Britney Spears’ ex-managers are fighting her demand they cough up financial records from the start of her embattled conservatorship through 2018 and denying any knowledge of a listening device placed in the pop star’s bedroom.
In new documents signed Friday and obtained by Rolling Stone, lawyers for Tri Star Sports and Entertainment Group argue there’s no evidence of “extrinsic fraud” on the part of the singer’s former management team that would entitle Spears to subpoena documents from prior accounting periods previously approved by the court. They claim only records from the conservatorship’s currently disputed 12th Accounting period that started on Jan. 1, 2019 are fair game for subpoenas.
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Tri Star director Robin Greenhill, meanwhile, says in a sworn statement signed Thursday that neither she nor anyone at the company had any influence over Spears’ medical treatment or the systems in place for her personal security. “No one at Tri Star has ever suggested monitoring Ms. Spears’ electronic communications,” Greenhill says in the statement obtained by Rolling Stone. “No one at Tri Star is aware of any hidden electronic surveillance device placed in Ms. Spears’ bedroom.”
Greenhill’s declaration, attempting to sidestep deposition and document subpoenas, was given after she was specifically singled out in blockbuster claims made by former Spears security staffer Alex Vlasov in the recent New York Times documentary “Controlling Britney Spears.” According to Vlasov, Greenhill was on a group chat with Vlasov’s boss, Edan Yemini, head of Black Box security, and the singer’s dad, Jamie Spears, that dissected “every step” the pop star took during the depths of her court-ordered conservatorship.
“Even in the sacred place, her home, every single request was monitored and recorded. Her intimate relations were closely managed,” Vlasov said. “You know, Britney could not have someone in the privacy of her house without those three people knowing.” Vlasov claimed that at one point, Yemini “had an audio recording device put into Britney’s bedroom.” He said the device captured more than 180 hours of audio in 2016, including interactions between Britney and her then-boyfriend as well as her children.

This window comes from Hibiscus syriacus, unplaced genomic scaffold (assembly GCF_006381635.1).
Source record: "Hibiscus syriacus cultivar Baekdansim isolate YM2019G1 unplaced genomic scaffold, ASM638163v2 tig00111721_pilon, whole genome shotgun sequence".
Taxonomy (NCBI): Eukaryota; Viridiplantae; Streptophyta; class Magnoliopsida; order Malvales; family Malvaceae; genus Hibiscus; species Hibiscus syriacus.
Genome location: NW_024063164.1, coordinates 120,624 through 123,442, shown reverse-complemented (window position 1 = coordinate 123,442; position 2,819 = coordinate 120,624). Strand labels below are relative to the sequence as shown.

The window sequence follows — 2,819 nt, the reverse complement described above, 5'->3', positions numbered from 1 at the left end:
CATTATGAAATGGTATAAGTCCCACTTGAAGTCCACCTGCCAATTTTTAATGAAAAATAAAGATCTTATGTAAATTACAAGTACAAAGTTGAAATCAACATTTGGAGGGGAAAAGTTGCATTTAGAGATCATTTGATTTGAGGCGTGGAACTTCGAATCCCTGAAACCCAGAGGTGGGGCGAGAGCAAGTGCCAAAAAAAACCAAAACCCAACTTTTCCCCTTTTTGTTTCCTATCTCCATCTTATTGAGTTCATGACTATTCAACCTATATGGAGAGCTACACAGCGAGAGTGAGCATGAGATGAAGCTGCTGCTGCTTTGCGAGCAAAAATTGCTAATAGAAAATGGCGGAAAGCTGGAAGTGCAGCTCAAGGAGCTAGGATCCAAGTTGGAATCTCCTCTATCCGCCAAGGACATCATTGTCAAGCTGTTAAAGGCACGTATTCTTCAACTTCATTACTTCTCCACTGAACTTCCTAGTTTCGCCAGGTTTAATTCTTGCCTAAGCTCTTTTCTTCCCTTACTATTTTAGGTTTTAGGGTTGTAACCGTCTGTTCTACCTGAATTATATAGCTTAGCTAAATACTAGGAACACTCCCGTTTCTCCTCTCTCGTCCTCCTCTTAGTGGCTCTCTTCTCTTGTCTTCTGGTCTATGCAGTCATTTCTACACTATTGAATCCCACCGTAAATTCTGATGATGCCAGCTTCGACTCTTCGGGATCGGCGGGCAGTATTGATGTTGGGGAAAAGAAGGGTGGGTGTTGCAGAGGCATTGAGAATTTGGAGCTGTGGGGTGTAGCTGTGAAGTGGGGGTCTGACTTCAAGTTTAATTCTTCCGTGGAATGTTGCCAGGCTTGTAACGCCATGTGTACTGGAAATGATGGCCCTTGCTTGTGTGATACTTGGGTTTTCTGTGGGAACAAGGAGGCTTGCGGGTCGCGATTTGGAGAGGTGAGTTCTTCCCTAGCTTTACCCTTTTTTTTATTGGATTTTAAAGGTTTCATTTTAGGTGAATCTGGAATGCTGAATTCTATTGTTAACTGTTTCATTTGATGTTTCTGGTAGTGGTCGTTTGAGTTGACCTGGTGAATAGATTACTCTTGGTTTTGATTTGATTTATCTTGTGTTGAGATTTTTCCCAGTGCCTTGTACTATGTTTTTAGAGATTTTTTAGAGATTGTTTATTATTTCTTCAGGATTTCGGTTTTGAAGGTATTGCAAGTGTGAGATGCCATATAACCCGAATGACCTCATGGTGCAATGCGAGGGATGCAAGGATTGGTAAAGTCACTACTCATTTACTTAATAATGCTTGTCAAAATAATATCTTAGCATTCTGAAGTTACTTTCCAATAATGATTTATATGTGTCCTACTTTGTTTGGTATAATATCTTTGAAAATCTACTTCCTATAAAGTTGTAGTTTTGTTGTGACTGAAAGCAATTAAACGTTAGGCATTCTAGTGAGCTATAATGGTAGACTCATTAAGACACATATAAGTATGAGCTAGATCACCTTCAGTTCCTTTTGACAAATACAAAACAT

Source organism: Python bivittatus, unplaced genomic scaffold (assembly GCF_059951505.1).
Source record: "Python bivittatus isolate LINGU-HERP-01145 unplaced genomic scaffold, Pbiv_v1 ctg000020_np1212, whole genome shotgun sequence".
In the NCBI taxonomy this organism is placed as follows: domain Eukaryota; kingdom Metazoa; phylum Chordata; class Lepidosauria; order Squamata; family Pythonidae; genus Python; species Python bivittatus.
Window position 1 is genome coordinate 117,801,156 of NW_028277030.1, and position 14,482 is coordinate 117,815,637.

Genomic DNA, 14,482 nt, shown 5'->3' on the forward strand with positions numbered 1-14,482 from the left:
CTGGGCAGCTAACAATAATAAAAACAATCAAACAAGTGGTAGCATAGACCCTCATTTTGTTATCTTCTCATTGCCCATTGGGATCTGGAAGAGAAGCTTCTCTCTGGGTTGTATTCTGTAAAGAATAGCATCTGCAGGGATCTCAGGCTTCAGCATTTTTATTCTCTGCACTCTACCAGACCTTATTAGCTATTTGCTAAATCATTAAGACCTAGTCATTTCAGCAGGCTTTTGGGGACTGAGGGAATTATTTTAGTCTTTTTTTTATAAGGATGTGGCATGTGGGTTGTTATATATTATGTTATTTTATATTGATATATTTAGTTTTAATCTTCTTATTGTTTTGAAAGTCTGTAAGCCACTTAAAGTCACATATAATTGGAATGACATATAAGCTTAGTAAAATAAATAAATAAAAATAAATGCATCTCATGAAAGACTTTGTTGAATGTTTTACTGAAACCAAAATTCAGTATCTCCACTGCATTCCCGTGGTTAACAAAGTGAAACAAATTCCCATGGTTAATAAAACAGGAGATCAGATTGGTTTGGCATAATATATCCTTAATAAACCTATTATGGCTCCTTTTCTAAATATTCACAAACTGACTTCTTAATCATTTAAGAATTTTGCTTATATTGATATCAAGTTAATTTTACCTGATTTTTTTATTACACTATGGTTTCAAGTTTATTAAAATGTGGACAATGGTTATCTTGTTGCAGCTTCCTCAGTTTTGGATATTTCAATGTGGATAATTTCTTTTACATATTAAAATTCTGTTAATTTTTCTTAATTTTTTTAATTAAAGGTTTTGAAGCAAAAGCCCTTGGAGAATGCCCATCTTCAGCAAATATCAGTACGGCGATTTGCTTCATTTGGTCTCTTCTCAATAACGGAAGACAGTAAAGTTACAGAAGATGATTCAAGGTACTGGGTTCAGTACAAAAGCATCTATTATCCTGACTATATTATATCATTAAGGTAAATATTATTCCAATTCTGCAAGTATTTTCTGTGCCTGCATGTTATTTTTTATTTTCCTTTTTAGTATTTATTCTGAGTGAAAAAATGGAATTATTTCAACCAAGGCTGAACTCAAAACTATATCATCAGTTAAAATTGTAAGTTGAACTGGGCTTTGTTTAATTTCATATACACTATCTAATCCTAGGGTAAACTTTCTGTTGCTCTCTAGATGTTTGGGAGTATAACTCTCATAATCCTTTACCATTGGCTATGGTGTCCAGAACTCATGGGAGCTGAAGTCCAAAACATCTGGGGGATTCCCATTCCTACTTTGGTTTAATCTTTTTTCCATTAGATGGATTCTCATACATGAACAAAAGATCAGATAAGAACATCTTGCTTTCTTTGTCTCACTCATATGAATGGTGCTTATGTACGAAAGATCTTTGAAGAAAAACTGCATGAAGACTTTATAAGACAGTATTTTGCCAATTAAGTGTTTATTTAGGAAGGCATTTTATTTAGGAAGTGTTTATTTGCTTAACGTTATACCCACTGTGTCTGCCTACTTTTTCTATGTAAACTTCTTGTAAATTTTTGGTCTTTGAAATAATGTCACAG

Spears, 39, is now fighting to end her 13-year conservatorship at a key hearing set for next Friday. She and her new lawyer, Mathew Rosengart, a former federal prosecutor, have issued a flurry of deposition subpoenas against Jamie and Tri Star in a quest to investigate serious allegations of misconduct raised in Spears’ two harrowing statements to the court over the summer, and by Vlasov and others.
In a Nov. 2 letter to Greenhill’s lawyer obtained by Rolling Stone, Rosengart claimed Tri Star has spent the last six weeks “stonewalling” his attempts to obtain “basic information” about Tri Star’s dealings with Spears from 2008 through the present.
“Notwithstanding Tri Star’s moral — and legal — obligation to provide this simple information, Tri Star’s ongoing failure to answer this question speaks volumes and leads to the unfortunate and inexorable conclusion that Tri Star has much to hide,” he wrote.
In prior filings, Rosengart has made it clear he considers his client’s $60 million estate to be much smaller than what it should be considering her world-famous music catalog, touring schedule, and Vegas residency. He has accused Jamie of mismanaging his daughter’s estate while lining his own pockets and is challenging Jamie’s agreement to pay Tri Star a $500,000 minimum annual guarantee even after Britney went on hiatus and was no longer performing.
Tri Star boss Lou Taylor suddenly quit as Britney’s business manager in October 2020, according to court filings, around the same time the pop star’s former lawyer started voicing public objections to Jamie’s role managing her estate.
Jamie was suspended as conservator of his daughter’s estate on Sept. 29.
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